It should be stated at the very top of this post: We don’t take political positions in our blog. Longtime readers know we’re focused exclusively on Orange County family law matters.
However, we’re going to take a look at a new Biden administration tax proposal that, if enacted, would impact property division in high-asset divorces.
The proposal is to raise the top income tax rate from 37 percent to 39.6 percent. The current top rate applies to those filing as single or as a head of household and have incomes of $518,401 or more.
Taxes on capital gains would nearly double, going from the current 20 percent to 39.6 percent.
Certified financial planner Stacy Francis, president and CEO of Francis Financial, says the repercussions of the proposal will be “pretty significant” for divorcing couples. Higher taxes would mean that there will be fewer assets available to begin a post-divorce life.
“We see that after divorce, for men and women, the standard of living plummets,” Francis said.
To make ends meet when establishing a new household, spouses might be compelled to sell assets they received as part of the divorce settlement.
To illustrate the point, CNBC used as an example, a spouse who sells a $500,000 stock portfolio that includes significant gains. The sale would increase his or her income and might expose the profits to the nearly doubled capital gains tax.
House for sale
Another scenario: a couple bought a California house decades ago for $250,000. The property is today worth $1.7 million.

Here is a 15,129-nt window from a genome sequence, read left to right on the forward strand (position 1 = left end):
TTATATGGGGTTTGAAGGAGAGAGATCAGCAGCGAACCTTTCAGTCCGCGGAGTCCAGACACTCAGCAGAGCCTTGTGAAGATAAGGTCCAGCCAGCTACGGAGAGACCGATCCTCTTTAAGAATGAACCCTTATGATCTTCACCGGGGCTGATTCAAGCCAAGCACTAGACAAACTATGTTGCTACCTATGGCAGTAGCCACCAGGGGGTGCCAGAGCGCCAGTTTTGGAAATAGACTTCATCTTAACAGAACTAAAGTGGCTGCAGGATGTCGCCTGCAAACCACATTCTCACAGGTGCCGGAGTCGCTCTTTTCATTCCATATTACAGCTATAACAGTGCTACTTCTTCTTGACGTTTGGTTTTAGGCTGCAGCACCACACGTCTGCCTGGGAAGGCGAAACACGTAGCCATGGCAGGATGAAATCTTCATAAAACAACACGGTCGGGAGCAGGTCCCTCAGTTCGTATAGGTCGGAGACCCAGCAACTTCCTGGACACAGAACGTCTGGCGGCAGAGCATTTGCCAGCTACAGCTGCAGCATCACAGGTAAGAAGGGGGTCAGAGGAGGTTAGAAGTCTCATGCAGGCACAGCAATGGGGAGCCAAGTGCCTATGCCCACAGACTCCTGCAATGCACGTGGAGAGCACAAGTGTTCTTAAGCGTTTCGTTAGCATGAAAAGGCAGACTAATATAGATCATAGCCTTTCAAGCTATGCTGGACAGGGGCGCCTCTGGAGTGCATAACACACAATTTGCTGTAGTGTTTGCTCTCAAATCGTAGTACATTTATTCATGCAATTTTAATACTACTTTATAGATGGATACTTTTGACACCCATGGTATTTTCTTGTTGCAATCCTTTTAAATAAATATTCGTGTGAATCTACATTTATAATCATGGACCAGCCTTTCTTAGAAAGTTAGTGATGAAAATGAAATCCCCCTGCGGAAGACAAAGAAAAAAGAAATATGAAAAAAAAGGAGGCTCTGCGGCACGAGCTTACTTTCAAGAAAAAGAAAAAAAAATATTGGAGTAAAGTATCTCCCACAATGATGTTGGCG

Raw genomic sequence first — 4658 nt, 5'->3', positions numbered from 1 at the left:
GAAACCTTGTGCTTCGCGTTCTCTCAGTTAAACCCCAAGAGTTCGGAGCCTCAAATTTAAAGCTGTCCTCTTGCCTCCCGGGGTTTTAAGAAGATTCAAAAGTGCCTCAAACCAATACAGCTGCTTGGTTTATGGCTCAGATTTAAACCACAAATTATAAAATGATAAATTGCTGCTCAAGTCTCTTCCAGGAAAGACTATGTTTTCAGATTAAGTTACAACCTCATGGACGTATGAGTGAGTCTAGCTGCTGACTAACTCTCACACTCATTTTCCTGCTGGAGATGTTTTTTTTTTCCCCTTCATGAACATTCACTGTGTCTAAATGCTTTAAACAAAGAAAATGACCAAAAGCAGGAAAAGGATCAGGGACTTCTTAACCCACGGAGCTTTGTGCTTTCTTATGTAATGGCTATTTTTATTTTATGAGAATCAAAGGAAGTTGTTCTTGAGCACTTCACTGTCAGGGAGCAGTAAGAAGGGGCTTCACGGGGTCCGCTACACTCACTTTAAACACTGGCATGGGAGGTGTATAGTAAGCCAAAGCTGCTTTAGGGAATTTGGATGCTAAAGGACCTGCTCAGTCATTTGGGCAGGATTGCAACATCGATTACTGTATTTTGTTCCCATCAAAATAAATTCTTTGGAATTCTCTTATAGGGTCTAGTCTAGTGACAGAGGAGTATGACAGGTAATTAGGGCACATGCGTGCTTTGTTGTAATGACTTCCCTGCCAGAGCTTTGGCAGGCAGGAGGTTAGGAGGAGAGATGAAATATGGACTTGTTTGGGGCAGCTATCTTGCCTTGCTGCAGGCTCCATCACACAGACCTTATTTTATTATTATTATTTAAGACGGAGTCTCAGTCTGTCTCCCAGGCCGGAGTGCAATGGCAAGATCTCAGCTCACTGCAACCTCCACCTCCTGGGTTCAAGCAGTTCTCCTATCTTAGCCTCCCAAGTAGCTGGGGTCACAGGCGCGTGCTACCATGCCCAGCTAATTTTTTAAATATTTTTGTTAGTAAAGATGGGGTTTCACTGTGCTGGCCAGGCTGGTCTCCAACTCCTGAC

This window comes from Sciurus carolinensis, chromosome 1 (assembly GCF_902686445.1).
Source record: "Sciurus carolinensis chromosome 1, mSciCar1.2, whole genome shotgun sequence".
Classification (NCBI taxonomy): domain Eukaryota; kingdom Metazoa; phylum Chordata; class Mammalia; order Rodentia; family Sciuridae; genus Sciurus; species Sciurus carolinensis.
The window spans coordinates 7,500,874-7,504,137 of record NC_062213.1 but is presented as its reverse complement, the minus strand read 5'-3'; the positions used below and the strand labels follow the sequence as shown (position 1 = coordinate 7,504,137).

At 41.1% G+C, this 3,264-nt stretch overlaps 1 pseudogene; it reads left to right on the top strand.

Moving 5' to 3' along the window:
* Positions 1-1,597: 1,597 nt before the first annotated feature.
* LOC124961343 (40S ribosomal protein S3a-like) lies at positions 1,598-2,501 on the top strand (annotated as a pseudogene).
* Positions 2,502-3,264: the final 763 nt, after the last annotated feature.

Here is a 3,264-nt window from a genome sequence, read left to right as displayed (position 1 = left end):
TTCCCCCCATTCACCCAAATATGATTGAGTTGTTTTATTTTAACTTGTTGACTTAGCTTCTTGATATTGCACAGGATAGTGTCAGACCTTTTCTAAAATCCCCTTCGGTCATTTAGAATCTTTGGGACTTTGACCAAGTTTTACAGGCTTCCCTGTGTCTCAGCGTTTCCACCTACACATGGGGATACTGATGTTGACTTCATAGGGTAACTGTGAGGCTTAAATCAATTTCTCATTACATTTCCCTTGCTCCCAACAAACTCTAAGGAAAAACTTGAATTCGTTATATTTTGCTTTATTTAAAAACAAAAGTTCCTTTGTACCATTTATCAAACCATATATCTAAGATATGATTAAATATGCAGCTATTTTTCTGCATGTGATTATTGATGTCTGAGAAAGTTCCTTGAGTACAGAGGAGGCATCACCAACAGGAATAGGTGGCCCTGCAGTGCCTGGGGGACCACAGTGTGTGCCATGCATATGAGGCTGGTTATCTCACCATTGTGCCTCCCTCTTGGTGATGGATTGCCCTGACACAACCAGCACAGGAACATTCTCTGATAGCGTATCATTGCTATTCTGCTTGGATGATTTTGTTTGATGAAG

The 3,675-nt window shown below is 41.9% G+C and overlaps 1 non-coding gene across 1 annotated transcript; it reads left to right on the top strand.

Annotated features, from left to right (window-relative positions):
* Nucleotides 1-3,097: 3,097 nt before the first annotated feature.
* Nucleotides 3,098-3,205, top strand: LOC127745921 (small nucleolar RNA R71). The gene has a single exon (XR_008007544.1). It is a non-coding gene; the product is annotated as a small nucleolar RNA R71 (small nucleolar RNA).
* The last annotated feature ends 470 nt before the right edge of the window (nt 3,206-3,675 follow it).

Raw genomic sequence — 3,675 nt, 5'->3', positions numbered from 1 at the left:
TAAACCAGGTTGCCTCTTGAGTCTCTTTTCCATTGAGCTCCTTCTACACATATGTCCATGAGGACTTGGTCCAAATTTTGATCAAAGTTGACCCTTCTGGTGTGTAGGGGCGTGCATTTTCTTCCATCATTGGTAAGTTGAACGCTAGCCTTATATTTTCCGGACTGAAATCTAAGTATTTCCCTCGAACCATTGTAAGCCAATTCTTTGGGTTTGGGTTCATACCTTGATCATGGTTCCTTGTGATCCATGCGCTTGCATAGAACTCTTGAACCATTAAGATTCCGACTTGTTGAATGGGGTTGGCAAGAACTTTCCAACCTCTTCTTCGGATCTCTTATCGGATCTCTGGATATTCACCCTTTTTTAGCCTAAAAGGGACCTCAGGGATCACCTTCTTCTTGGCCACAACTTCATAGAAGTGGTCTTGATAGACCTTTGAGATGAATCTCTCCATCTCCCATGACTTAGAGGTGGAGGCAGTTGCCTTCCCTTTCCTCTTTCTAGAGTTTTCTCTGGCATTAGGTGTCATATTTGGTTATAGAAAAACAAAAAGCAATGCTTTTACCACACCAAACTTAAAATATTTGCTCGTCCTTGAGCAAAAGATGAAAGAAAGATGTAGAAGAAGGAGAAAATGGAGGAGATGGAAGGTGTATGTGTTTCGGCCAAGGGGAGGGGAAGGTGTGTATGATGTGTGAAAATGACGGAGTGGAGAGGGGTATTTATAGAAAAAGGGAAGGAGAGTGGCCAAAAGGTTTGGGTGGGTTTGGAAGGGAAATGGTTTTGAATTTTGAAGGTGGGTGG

If the couple sells it while they’re still married, they could qualify for a $500,000 tax write-off on their big gain. But if a spouse sells it after the divorce, that person might qualify for a write-off of only $250,000.
“It’s one of those things that a lot of divorcing couples don’t think about,” said Eric Toya, a certified financial planner in Redondo Beach.
If that person sells the house for $1.7 million, their annual income might also be taxed at the higher income tax rate proposed by the administration.
None of the calculations here include California’s income tax and capital gains tax.
Taking protective action
Financial planner Aviva Pinto said that although no one knows the future of the proposed tax hikes, couples planning to divorce might take steps to finalize the process before the tax boost takes effect, or they might do well to sell their house sooner rather than later.
“Don’t let it drag on,” Pinto said. “A lot of the courts are just opening, and there’s a huge backup.”
She said people need to think ahead about the tax impacts of property transfers such as homes and investment portfolios.
Navigating the future
Said Francis, “so many times, people are just looking for the finish line of the divorce. They don’t think about how they’re going to navigate their life afterward.”
You can begin the planning process by contacting a skilled Orange County family law attorney experienced in divorces involving significant assets and property division disputes.